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Showing posts from August, 2018

Five Cover Crops to Try in Your Garden

Have you ever thought about planting cover crops in your vegetable garden? Foster a healthier garden by planting cover crops in the off-season, after vegetables are harvested.  Big benefits Fall cover crops benefit the garden in numerous ways, like building soil, stopping erosion, suppressing weeds, creating beneficial insect habitat, and adding nitrogen and organic matter to the soil.
Each cover crop species has unique traits and benefits, and can even be planted in mixes to combine their strengths! When planted in the fall, some species are hardy enough to overwinter into the spring. Others will grow through the fall and die at the first killing frost. Here are 5 popular cover crops to try this fall: Winter rye (cereal rye) Winter rye is a popular due to its cold-hardiness, ease of growth, and high biomass. Its dense canopy makes it a top pick for managing weeds and adding organic matter to the soil.
Plant rye by mid-October, at least three weeks before the first killing frost. It…

Soldier beetles abundant but harmless

The goldenrod soldier beetle, Chauliognathus pensylvanicus, is a common insect in gardens during late summer. They can be very abundant on flowers but fortunately are harmless.

This soldier beetle is about ½ inch long or less. It has a somewhat flattened, oval body with wing covers that are soft and leathery. While its head and legs are black, the prothorax (the area behind the head) and the wing covers are a yellow brown. There is a rectangular black spot on the prothorax and an oval black spot on each wing cover.

Soldier beetles are active fliers and readily fly from plant to plant. They are common on goldenrod and other flowers in open areas August into September. Adult beetles feed on pollen and nectar and help pollinate plants. The larvae, rarely seen, are predacious on a variety of insects.

Even though this soldier beetle is often numerous on flowers, they are harmless and should be ignored.  For more information about the goldenrod soldier beetle, see BugGuide.


Does your veggie garden have a party pooper?

Video: Annual flowers in the veggie garden: A plus for your produce?

It may seem like common sense to plant blooming flowers near vegetable gardens that attract bees and improve pollination, and end up with a fabulous harvest.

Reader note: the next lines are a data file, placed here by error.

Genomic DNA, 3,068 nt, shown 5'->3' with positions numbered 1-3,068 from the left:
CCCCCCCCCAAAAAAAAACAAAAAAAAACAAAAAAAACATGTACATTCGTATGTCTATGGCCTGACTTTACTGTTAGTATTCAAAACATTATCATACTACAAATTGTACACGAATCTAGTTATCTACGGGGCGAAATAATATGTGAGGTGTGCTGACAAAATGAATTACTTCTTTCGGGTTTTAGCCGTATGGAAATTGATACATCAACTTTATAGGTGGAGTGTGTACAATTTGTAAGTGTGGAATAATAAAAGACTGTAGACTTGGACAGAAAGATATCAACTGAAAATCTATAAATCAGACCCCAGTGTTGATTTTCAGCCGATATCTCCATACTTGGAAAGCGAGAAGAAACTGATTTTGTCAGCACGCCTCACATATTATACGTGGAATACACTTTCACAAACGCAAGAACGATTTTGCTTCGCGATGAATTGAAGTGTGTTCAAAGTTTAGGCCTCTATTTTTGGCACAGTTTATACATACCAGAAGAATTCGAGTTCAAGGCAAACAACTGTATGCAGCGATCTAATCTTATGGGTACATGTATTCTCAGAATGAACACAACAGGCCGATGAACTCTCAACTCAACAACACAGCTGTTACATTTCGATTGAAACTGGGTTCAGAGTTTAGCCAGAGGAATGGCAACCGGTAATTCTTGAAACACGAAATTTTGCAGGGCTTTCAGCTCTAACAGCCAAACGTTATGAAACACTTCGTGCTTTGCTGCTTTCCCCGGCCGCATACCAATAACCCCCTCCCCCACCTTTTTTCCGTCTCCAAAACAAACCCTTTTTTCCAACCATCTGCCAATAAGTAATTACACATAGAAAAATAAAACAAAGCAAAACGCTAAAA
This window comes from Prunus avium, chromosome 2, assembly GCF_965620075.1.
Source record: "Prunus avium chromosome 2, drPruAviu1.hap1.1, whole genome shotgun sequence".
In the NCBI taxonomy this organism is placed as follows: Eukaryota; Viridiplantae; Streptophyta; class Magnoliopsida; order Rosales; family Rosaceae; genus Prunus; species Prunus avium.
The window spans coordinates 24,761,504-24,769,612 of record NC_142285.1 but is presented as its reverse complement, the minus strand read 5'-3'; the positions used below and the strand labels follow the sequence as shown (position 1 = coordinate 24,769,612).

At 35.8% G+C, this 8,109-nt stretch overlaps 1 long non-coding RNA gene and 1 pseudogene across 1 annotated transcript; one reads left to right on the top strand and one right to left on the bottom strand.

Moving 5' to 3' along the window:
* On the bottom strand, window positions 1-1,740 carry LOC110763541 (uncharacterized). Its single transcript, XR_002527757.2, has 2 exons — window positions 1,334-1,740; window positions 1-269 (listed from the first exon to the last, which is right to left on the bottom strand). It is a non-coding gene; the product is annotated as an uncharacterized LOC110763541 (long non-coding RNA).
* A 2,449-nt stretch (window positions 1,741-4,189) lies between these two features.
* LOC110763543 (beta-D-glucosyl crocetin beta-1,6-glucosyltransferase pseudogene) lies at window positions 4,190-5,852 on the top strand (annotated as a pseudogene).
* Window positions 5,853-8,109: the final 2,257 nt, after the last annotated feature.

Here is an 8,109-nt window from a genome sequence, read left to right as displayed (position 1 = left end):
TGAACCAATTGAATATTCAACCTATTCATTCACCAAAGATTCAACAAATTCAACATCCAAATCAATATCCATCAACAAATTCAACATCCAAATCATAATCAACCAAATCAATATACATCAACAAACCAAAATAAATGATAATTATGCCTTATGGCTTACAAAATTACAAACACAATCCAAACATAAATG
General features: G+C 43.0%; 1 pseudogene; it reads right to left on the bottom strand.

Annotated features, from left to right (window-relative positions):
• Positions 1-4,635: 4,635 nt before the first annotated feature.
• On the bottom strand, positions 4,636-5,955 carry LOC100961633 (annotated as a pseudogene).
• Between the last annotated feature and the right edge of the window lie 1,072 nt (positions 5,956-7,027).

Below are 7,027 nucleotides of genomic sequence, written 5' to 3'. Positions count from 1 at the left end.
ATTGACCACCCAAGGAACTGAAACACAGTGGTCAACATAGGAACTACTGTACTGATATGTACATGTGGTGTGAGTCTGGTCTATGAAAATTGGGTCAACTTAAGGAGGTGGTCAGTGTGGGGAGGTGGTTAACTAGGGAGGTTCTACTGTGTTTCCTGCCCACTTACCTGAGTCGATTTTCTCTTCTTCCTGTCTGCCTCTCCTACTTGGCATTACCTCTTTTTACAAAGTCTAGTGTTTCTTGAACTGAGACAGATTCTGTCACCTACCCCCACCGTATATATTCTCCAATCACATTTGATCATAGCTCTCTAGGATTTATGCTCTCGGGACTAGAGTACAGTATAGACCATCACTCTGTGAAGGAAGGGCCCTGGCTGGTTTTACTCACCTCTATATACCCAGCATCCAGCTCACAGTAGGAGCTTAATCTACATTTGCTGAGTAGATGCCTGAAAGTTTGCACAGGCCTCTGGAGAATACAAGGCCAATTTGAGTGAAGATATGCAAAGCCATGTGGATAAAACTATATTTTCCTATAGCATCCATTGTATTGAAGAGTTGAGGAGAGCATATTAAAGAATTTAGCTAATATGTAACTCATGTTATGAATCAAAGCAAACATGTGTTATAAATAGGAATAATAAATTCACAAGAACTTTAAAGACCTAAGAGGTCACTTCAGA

Interestingly, some of the plants we commonly grow in our Minnesota vegetable gardens don't require insect pollinators to set fruit and thus can produce without the help of bees. Peppers, for example, are wind pollinated meaning just moving the plants in the breeze will blow the pollen from one flower to another give you peppers. But would peppers produce bigger, better fruit with improved seed set (more seeds = better pollination) with flowers planted nearby?

What do we know? A study in Brazil by Pereira et. al, (2015) found that planting bee-attracting flowering basil between rows of bell peppers produced fruit that were heavier, longer and wider in size with more seeds than large stands planted only with peppers. As an extension educator, I often recommend that flowering plants be part every vegetable garden both for bea…

Orb weaving spiders common now

Spiders are a frequent sight during the summer. One of the most common groups noticed at this time of the year are the orb weavers.  Don't worry if you seen one, they do not harm people.

Orb weavers are moderate to large in size; the length of their bodies range from ¼ inch to one inch. Orb weaver are typically shaped; they have a smallish head and a large, bulbous abdomen. They can vary in color; many are brownish but others can be brightly colored with red, yellow, or orange. You can also recognize these spiders by their webs.  They construct round, flat webs with spokes attached from the center to the outer part of the web, somewhat like a bicycle tire.

You can find orb weavers in a wide variety of sites from in your garden to around your home; anywhere they can attach their webbing. They particularly construct their webs where they are likely to find insects so they have a steady food supply. They do not have very good vision but can sense the movements of any insects …

Video: Bee Friendly--join the MN Bumble Bee Survey

Did you know...? Minnesota is a hotbed of bumble bee species diversity. We are home to 22 of North America’s 49 species of bumble bees. This August, there's still time to help document these bees by joining the Minnesota Bee Atlas Bumble Bee Survey! 

Take a look at why and how it's done in this new video narrated by Extension Educator Elaine Evans.
MN Bumble Bee Survey Facts: What: For more than a decade, Evans has been accumulating data with the help of volunteers across Minnesota.  She is also a bee researcher with the University of Minnesota Entomology Department.
Where: The survey is taken in parks in Minnesota to document the range and abundance of bumble bees, as well as the variability of populations between years.

Several bee species in particular (Bombus affinis or the Rusty Patched Bumble Bee and Bombus terricola or the Yellow-banded bumble bee) have disappeared from other parts of their range and are in need of conservation. 

Others species such as the yellow bumble b…